The Midwifery Unit Network (E-MUNet), which is the spinoff of City, University London (CITY UL), aims to support and promote the development and growth of midwifery units (birth centres) throughout Europe so they become the main care pathway for women with an uncomplicated pregnancy, proving holistic care to them and their family. To make midwifery units an easily accessible, mainstream option for women with uncomplicated pregnancies and their partners, through research, policy, leadership, quality improvement, training, influencing, information, support and networking activities. Recent studies have shown that midwifery-led units provide a better option for healthy women without any pregnancy complications, as the outcomes are similar to consultant-led obstetric units in hospitals while also resulting in fewer interventions and lower morbidity for mothers. This evidence is now reflected in the NICE national guidelines for care at birth.
Behavioural Fusion is an innovative company specialising in the application of rigorous and relevant behavioural economics to solve real-world business problems. Formed by academics and graduates from City, University of London (CITY UL) with specialisms in psychology, business, economics, and neuroscience, and underpinned by industry experts, they apply rigorous and credible solutions that make a real impact. The company is not only informed by the behavioural scientific literature, but they also contribute to it by publishing original research reports, papers and books. Their mission is to create behavioural economic solutions that work - incisive human insight impacting the bottom line - assured by academic rigour, professional integrity, and client focus. They construct creative synergy - partnering with sector experts - to offer the breadth and depth of specialist knowledge and experience needed for service excellence.
Scientists at the The University of Queensland and the University of California San Francisco have found a new way to inhibit the growth of the bacterium that causes tuberculosis (lat. Phthisis). UQ School of Chemistry and Molecular Biosciences Deputy Head Professor James De Voss said the discovery held promise for the development of treatments. The research team, led by Professor Paul Ortiz de Montellano in the US, investigated the impact of compounds related to cholesterol on the tuberculosis-causing bacterium Mycobacterium tuberculosis. Cholesterol is known to affect the virulence and infectivity of TB.
Researchers at the University of Rochester Medical Center (URMC) have discovered a potentially new approach to deliver therapeutics more effectively to the brain. The research could have implications for the treatment of a wide range of diseases, including Alzheimer’s, Parkinson’s, ALS, and brain cancer. According to Maiken Nedergaard M.D., D.M.Sc., co-director of the University of Rochester Medical Center (URMC) Center for Translational Neuromedicine and lead author of the article, improving the delivery of drugs to the central nervous system (lat. Systematis nervosi centralis) is a considerable clinical challenge. The findings of this study demonstrate that the brain’s waste removal system could be harnessed to transport drugs quickly and efficiently into the brain.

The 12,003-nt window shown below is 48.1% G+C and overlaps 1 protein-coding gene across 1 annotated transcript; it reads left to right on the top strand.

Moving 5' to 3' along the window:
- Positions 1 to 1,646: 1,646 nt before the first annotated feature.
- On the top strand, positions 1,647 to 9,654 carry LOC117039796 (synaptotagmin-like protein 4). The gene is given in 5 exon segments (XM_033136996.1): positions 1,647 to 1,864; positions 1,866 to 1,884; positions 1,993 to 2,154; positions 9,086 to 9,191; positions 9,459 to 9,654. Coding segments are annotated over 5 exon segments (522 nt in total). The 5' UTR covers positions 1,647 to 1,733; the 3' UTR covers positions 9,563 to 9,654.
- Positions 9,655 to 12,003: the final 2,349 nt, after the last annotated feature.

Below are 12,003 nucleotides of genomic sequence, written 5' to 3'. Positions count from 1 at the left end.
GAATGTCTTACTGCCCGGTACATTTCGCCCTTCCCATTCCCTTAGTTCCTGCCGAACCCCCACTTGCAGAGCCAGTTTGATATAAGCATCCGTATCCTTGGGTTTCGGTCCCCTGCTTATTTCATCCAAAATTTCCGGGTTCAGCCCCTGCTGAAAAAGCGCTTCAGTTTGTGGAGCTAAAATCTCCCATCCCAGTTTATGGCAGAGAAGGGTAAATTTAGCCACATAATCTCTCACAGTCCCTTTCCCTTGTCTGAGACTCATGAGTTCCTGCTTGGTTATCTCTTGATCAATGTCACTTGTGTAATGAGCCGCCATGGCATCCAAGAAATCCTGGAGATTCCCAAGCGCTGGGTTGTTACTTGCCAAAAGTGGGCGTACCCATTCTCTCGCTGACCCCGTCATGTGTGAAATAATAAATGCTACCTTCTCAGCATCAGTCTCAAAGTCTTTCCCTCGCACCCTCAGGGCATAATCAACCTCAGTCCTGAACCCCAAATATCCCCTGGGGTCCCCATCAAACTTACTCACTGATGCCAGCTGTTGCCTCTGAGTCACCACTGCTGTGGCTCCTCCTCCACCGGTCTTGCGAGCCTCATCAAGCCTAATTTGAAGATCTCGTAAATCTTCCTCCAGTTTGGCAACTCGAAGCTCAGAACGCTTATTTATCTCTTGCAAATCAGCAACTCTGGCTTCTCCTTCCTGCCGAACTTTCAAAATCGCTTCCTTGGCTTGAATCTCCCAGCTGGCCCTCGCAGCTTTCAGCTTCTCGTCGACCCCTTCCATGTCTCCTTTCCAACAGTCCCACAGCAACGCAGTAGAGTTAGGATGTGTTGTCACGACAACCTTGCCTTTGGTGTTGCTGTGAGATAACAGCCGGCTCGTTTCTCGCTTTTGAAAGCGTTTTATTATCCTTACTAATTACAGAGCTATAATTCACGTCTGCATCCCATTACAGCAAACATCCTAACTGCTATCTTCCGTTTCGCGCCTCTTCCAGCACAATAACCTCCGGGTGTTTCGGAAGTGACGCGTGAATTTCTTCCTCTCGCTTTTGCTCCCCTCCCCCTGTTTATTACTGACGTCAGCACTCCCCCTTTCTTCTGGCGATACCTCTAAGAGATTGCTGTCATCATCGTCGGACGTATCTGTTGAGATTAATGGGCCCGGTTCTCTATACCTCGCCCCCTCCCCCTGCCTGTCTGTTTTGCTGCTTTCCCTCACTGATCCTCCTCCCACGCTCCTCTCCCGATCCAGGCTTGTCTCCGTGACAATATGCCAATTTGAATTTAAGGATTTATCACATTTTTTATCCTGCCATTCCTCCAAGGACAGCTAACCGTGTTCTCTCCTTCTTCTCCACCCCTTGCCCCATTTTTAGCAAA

The eNose Company, which was founded in 2013, focus on disease screening using exhaled-breath analysis. For this purpose, a dedicated point-of-care electronic nose was developed (Aeonose). After finishing a number of pilot studies in oncology, infectious-, and neurological diseases, The eNose Company currently focuses on colon cancer (lat. Carcinoma), lung cancer, tuberculosis (lat. Phthisis), and fasting. It develops diagnostic tools for screening of diseases through exhaled breath in order to ease patients’ lives, provide physicians with additional diagnostic tools, and lower the burden of the healthcare community. In 2014, the Aeonose received a CE-mark, and in 2015 the company was ISO 13485 certified.
Multiple sclerosis (MS) is a chronic inflammatory disease of the central nervous system, in which the body's own immune cells attack the fatty, insulating myelin sheath surrounding nerve fibers. The regeneration of intact myelin sheaths is a necessary prerequisite for patients to recover from MS relapses. Nevertheless, the body's ability to regenerate myelin decreases with age. A team led by Prof. Mikael Simons from the Technical University of Munich (TUM) has now found a possible explanation. Fat derived from myelin, which is not carried away rapidly enough by phagocytes, can trigger chronic inflammation that, in turn, impedes regeneration. Furthermore, in a second publication, Simons' team describes the discovery of novel cell type, which appears only when a myelin sheath is being created. The myelin sheath plays a decisive role in the function of the central nervous system. It is a specialized membrane enriched in lipids, which insulates nerve fibers so that electrical signals can be passed on quickly and efficiently.